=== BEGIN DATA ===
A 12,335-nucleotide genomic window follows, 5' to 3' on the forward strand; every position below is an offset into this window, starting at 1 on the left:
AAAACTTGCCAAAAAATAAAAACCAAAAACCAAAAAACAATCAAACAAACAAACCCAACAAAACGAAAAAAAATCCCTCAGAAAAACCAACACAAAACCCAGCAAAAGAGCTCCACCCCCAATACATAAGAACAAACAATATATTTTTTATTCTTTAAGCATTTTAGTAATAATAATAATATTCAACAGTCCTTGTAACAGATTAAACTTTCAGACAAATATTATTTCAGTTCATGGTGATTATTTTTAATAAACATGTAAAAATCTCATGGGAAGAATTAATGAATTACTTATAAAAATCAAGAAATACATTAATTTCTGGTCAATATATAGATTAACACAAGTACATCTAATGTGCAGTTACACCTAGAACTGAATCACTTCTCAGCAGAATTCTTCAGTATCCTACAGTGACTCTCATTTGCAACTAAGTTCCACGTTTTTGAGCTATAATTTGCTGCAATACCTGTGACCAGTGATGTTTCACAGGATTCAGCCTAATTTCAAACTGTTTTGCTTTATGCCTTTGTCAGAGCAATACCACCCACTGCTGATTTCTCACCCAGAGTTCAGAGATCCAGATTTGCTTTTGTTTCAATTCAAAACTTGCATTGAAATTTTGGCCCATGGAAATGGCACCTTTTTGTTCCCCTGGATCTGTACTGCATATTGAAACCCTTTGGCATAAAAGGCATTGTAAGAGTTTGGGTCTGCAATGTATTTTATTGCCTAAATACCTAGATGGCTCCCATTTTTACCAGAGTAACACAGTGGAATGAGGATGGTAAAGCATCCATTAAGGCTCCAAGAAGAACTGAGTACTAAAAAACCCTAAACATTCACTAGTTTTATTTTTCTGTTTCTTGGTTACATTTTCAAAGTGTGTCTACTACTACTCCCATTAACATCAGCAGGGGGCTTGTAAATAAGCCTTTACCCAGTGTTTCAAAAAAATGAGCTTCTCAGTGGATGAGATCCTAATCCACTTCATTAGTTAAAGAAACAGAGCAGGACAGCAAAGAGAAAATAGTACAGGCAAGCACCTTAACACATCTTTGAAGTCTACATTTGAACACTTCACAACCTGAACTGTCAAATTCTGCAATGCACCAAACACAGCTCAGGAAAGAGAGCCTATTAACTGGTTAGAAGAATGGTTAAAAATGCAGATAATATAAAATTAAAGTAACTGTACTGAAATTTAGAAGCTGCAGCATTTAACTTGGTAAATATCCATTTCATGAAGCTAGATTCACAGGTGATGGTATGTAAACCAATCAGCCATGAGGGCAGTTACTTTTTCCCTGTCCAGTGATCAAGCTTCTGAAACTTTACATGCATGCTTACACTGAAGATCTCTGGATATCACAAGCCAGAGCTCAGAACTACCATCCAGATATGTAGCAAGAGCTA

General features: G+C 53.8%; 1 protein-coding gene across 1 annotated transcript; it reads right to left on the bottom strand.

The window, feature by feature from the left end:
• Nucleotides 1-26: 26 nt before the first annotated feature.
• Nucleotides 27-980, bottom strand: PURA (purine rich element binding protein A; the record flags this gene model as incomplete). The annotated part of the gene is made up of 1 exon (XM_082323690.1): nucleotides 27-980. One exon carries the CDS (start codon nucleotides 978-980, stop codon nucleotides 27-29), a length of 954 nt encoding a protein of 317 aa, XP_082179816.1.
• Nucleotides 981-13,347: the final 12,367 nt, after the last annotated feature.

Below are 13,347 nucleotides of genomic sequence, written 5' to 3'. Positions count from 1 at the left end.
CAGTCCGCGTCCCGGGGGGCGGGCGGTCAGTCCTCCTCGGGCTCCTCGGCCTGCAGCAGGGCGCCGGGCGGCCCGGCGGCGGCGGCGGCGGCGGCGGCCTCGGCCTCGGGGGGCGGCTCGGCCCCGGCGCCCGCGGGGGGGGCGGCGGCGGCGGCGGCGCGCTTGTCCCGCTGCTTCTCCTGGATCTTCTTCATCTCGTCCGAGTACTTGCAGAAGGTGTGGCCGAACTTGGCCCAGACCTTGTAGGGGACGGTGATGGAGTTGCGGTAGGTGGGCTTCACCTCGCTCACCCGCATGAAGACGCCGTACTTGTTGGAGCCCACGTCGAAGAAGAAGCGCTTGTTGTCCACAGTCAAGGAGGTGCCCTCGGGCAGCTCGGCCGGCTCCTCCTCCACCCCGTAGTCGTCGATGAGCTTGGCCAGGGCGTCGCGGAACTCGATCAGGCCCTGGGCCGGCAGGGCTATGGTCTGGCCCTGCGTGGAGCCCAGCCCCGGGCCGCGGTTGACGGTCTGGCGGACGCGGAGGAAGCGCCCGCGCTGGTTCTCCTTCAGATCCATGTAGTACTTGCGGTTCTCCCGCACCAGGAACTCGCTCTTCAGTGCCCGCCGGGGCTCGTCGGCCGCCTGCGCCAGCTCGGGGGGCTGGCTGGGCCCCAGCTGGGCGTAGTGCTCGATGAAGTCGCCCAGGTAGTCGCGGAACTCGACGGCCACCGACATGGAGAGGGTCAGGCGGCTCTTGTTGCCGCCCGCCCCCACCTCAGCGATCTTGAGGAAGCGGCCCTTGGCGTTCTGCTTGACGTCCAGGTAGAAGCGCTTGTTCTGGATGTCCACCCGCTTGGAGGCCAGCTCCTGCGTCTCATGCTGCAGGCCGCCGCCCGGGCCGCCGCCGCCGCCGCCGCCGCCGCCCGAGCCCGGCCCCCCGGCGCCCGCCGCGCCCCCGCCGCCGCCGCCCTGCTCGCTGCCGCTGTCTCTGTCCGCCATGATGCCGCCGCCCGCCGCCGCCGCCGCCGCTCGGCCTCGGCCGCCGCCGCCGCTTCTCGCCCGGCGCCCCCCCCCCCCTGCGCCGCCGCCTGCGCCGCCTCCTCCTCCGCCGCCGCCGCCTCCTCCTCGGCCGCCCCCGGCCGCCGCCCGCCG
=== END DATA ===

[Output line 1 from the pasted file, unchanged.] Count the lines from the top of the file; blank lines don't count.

A 12,335-nucleotide genomic window follows, 5' to 3' on the forward strand; every position below is an offset into this window, starting at 1 on the left: